As ransomware attacks on critical infrastructure become more common, new research shows that cybercriminals’ methods are constantly adapting.
The Hacker News highlights that cybercriminals may give up the traditional phishing emails as a means of gaining access to corporate infrastructures. In fact, as Proofpoint points out in a write-up “Ransomware operators often buy access from independent cybercriminal groups who infiltrate major targets and then sell access to the ransomware actors for a slice of the ill-gotten gains”.
“Cybercriminal threat groups already distributing banking malware or other trojans may also become part of a ransomware affiliate network”. The cybersecurity firm claims to track at least 10 different threat actors who act as middlemen to find vulnerable organizations and sell accesses on dark web forums.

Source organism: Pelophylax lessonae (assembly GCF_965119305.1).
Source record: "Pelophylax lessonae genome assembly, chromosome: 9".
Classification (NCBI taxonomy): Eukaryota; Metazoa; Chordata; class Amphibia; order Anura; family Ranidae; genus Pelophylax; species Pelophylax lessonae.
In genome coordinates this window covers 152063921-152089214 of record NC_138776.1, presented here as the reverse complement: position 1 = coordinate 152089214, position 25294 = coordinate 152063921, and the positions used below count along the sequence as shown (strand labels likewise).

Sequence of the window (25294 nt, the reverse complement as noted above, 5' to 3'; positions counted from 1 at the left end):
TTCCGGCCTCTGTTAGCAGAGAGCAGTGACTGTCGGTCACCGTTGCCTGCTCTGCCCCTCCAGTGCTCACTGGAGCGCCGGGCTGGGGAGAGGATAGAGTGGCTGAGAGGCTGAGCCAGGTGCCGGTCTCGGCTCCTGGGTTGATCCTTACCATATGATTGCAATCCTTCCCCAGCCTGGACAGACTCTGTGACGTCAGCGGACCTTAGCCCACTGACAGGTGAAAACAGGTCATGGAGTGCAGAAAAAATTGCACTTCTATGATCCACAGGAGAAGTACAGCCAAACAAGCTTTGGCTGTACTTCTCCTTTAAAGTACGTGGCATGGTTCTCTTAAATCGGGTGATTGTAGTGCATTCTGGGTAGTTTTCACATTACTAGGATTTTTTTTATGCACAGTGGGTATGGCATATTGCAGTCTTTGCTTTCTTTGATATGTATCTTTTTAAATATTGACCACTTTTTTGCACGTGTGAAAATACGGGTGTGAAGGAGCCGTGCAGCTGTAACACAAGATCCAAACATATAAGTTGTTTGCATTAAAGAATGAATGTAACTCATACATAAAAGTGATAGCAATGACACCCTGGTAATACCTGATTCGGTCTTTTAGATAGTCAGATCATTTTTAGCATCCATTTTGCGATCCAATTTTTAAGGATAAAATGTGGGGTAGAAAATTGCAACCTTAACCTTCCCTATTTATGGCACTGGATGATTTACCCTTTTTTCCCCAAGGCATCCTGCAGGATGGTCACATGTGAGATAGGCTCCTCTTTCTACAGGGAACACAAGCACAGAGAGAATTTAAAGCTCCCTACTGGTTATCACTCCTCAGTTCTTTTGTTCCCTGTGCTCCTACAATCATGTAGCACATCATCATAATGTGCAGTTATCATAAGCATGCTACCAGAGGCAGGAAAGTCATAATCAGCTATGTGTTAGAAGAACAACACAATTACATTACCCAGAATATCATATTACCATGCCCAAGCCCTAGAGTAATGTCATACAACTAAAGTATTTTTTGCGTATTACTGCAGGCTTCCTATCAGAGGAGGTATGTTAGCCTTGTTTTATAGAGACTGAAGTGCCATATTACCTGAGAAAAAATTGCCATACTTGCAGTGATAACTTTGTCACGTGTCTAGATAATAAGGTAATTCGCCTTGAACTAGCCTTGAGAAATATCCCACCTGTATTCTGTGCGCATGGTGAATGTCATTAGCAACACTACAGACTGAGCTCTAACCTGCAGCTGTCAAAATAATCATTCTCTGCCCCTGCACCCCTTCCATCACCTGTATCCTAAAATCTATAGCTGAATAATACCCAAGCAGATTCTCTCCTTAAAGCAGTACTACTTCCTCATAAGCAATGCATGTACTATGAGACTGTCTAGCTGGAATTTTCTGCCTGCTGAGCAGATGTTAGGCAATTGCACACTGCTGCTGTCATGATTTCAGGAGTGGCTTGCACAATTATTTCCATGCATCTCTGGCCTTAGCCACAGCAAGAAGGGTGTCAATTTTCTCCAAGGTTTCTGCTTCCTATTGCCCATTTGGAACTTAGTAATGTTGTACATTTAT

Ransomware malware is growing increasingly sophisticated
Bank Trojans were used as ransomware loaders in the majority of cyberattack campaigns revealed in the first 6 months of 2021. Some are well-known in the market, counting Qbot, Dridex, BazaLoad, and Qtrifilio. A few of the brokers were identified by tracking backdoor access advertised on hacking forums.
In general it all starts with an email containing an infected Officer document attached. Once opened, the malware enters the system and maintains an open gate for later use, which can mean selling the access to a second actor. A real-life example would be launching a Cobalt Strike beacon and installing ransomware.
With 54 attacks that spread just over a million messages in the first half of the last year, ransomware remains a serious threat. In fact, due to the high payments, working from home prevalence, collaborations facilitated via forums and other conditions, nowadays cybercriminals have ideal conditions for carrying out their deeds. Given the destructive impact of the actions, governments worldwide should take the issue seriously.